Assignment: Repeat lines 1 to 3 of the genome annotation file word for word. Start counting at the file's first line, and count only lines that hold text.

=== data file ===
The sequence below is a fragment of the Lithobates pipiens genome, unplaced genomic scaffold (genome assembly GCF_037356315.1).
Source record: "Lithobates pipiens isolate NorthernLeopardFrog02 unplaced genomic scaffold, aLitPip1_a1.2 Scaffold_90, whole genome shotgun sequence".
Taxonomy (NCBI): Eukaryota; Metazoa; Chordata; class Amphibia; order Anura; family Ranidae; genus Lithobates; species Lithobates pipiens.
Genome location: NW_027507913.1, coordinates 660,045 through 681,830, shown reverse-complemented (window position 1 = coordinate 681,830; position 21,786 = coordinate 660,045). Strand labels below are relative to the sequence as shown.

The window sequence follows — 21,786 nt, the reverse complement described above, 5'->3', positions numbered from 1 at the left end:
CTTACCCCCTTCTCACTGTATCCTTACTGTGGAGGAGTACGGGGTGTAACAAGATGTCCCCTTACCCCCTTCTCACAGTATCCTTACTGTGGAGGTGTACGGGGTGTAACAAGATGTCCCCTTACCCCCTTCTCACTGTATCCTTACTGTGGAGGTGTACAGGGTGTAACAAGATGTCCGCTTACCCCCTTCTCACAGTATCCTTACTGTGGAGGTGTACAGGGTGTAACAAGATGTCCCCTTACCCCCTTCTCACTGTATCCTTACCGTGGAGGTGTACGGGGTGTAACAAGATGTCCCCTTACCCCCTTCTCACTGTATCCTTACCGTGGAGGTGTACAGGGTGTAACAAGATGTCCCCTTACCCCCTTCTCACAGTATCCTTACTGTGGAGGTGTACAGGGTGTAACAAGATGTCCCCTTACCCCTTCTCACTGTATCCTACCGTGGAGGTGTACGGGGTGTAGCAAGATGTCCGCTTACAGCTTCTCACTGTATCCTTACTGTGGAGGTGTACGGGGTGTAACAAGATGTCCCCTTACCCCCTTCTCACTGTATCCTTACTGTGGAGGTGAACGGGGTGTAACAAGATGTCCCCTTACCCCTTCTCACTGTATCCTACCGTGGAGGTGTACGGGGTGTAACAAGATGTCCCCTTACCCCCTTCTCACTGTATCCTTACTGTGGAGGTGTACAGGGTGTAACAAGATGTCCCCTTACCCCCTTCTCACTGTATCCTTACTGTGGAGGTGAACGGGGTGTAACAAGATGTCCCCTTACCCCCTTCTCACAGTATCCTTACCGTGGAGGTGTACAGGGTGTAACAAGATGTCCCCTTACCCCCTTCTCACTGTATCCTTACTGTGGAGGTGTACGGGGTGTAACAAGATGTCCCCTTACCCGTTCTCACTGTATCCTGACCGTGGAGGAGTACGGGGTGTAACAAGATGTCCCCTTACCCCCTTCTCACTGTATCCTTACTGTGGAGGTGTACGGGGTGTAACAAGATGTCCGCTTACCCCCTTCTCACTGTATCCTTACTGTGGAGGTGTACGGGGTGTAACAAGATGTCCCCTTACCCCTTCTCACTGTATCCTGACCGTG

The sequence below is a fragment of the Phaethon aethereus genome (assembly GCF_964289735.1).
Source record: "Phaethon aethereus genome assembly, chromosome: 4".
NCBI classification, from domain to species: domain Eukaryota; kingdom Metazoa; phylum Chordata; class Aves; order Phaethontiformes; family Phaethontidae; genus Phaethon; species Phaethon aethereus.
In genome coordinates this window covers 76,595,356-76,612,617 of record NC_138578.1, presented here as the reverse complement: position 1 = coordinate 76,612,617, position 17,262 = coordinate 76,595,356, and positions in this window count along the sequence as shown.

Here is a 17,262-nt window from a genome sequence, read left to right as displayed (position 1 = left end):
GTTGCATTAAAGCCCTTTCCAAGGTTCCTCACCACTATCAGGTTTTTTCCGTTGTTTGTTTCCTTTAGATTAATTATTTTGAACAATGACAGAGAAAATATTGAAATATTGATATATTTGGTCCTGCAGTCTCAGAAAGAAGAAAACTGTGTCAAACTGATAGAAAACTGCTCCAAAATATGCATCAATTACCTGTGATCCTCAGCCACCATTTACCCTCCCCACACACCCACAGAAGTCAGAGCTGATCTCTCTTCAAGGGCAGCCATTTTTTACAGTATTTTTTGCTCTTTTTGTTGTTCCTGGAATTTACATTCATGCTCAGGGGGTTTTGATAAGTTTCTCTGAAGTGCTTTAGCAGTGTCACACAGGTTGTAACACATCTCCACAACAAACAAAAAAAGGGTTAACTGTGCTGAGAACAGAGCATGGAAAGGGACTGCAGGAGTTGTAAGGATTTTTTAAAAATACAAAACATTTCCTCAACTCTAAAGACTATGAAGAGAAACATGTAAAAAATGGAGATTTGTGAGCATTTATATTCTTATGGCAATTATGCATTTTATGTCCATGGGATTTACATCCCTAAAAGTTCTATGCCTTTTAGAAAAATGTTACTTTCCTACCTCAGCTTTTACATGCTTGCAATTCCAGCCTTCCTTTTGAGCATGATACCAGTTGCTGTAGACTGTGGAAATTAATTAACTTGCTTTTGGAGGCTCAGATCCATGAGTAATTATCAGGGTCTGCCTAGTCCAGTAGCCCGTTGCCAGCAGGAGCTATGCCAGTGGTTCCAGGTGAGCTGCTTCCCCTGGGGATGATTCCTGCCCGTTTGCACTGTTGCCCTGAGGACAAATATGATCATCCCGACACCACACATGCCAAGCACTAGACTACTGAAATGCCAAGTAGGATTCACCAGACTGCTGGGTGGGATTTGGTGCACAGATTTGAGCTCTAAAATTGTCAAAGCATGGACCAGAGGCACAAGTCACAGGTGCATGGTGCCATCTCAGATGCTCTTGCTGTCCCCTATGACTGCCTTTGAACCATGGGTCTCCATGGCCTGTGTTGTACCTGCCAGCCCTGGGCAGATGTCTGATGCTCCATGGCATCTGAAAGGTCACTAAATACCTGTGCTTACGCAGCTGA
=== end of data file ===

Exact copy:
The sequence below is a fragment of the Lithobates pipiens genome, unplaced genomic scaffold (genome assembly GCF_037356315.1).
Source record: "Lithobates pipiens isolate NorthernLeopardFrog02 unplaced genomic scaffold, aLitPip1_a1.2 Scaffold_90, whole genome shotgun sequence".
Taxonomy (NCBI): Eukaryota; Metazoa; Chordata; class Amphibia; order Anura; family Ranidae; genus Lithobates; species Lithobates pipiens.